Character Development: Dirty Little Secrets


June 13, 2013 by Kira Lyn Blue


I stumbled across this image on Taking Back Earth yesterday and it struck me as an interesting statement in regards to character development in writing.

What are our characters hiding?

Everyone has secrets or aspects of themselves that they try to hide from those around them. The bigger the secret, the more pains a character will take to keep it secret. This can have a big impact on how your character behaves in any given situation and how they relate to people.

I have been reading Stacia Kane‘s Chess Putnam series, an Urban Fantasy series which features a protagonist who is a drug addict. Actually that might be understating things, she’s a straight up junkie. I think Chess is a prime example of someone with something to hide and how it affects all her behavior, interactions, and decisions. She’s constantly worried about her employers discovering her addiction and firing her, she lives alone so she can get high without being seen, she gets blackmailed into doing things she doesn’t want to do, her day is scheduled around her next fix, she takes drugs to keep going when the brown stuff hits the spinny thing, etc., etc., and so on. It’s actually a really fascinating series and I couldn’t help but root for Chess in spite of her humongous flaws. But my larger point here is that her dirty little secret quite literally shapes her entire existence.

While Chess is an extreme example of a character with a secret, every character we create has secrets that impact how they behave. Secrets don’t have to be big, it could be something as simple as hiding a vulnerability or insecurity.

Think about how people behave when their secrets are threatened.


We might hide an insecurity of our looks by wearing designer clothes, gallons of makeup, plastic surgery, or expensive haircuts. We might hide our true feelings about someone for fear they won’t reciprocate. We might be embarrassed of a job that lacks prestige and inflate our own importance in the company of others. These things are seemingly small, but have real impact on how characters (and real people) interact with the world.

In fiction, these dirty little secrets can be great sources of conflict and tension while adding depth and dimension to our characters.

How do you use your characters’ dirty little secrets?

14 thoughts on “Character Development: Dirty Little Secrets

  1. PeachEater says:

    I’m working on a book(?) right now in which the secrets kept by each character, over generations, form the larger plot. I love discovering the efforts each of my characters goes to to keep their secrets safe.

  2. dianabaylie says:

    Reblogged this on Diana Baylie and commented:
    Really good blog post!

  3. MishaBurnett says:

    I think “secret” may be too strong for most of my character’s backstories, but there are things that I know about my characters that they wouldn’t want to be common knowledge.

    In my experience, the things that people want to keep hidden are often not criminal, or immoral, or even things that other people would care that much about, they tend to be very ordinary.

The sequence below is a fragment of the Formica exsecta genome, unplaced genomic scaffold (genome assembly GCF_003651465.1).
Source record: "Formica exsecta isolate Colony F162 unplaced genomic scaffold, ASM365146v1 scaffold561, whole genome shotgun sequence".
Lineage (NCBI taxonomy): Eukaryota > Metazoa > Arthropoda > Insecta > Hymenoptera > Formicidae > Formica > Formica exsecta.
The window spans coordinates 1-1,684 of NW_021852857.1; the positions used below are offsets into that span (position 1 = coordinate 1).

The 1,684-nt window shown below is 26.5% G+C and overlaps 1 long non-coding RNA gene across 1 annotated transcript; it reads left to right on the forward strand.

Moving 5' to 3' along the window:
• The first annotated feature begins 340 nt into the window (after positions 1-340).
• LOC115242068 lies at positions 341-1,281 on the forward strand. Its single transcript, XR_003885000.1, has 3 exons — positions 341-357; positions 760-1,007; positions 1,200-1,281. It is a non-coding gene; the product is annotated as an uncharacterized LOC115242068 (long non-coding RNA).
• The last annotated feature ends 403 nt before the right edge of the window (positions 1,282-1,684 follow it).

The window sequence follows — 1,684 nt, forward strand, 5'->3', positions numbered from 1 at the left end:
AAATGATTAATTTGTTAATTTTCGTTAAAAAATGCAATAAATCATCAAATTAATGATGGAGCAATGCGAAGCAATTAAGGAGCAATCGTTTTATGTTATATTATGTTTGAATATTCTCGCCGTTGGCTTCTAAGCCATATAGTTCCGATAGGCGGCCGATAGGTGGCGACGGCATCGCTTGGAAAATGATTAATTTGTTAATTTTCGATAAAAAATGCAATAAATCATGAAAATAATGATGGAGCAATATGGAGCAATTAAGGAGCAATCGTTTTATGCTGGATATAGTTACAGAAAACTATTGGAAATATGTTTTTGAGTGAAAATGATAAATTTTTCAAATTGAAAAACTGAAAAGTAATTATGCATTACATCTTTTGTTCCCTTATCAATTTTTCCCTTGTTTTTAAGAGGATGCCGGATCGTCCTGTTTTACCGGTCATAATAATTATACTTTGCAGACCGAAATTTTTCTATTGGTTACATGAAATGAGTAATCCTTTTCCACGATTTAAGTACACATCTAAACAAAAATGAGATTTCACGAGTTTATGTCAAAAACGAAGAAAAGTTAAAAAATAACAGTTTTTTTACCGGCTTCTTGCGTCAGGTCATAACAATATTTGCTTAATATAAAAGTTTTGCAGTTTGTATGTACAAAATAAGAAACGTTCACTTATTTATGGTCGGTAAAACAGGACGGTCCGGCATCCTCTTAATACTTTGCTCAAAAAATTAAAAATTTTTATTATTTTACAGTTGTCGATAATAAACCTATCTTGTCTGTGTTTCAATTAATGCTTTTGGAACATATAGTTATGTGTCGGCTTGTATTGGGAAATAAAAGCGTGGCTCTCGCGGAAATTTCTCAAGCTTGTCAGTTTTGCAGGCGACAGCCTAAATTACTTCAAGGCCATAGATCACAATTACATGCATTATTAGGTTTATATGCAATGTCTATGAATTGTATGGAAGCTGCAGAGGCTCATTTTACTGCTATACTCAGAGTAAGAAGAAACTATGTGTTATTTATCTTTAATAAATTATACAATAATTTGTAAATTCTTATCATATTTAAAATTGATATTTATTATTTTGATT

For example, one of my characters is very openly homosexual, but before he came out he was married for twenty years and has two grown daughters. He’s not ashamed of his family, and doesn’t go to extreme lengths to keep the part of his life a secret, but it doesn’t fit how he self-identifies now and he simply never mentions them.

    • Ooh, fun song! And yes, that’s a good distinction and you indirectly reminded me of something I forgot to include in the post. Namely that sometimes the people closest to us know our secrets and pretend not to for our sake. Or that we may have secrets even from ourselves (hello, denial) and friends may enable our denial or try to push us out of it.

    • I LOVE this song. I also love the video clip. I think this is an interesting “problem.” I just read Neil Gaiman’s short story in his collection of short stories titled “Stories,” in which he reveals that the protagonist has three secrets. The protagonist says that he has never told one or two of his secrets to any man (I don’t remember exactly). Anyway, that surely kept me reading, aside from the interesting profile of the protagonist himself: a dwarf with a dark past and a dark mission he left his wife to pursue. The secrets, which Gaiman unveils one by one, really contribute to the story. I won’t say too much because I might spoil it for you. I definitely recommend it.

  4. fanTAStic post! character secrets are so much fun to work with, develop, and consider. In some ways, the secrets we keep, and how we keep them, determine who we are and how we present ourselves.

  5. KD Did It says:

    Fabulous! I’ve added it to my Hodgepodge for mid-June—look for it on Monday, the 17th. A great angle in creating characters with more depth!

  6. L. Marie says:

    Gosh, Kira. You’ve given me so much to think about. I think this is a real weakness in my WiP. I haven’t been pushing him enough about his secret. But now that I’ve read this post, I have a handle on why he acts the way he does–how keep this secret has shaped his character.

  7. Rika Ashton says:

    The whole plot of the novel I am curently working on, Dagger of the Sun, is based on secrets. Friends keeping secrets from friends, gods from mortals and parents from children. But secrets have a way of coming out — and that’s when things get interesting.

  8. […] Lyn Blue has a great post on those secrets we all hide, and how those secrets may shape our characters’ […]

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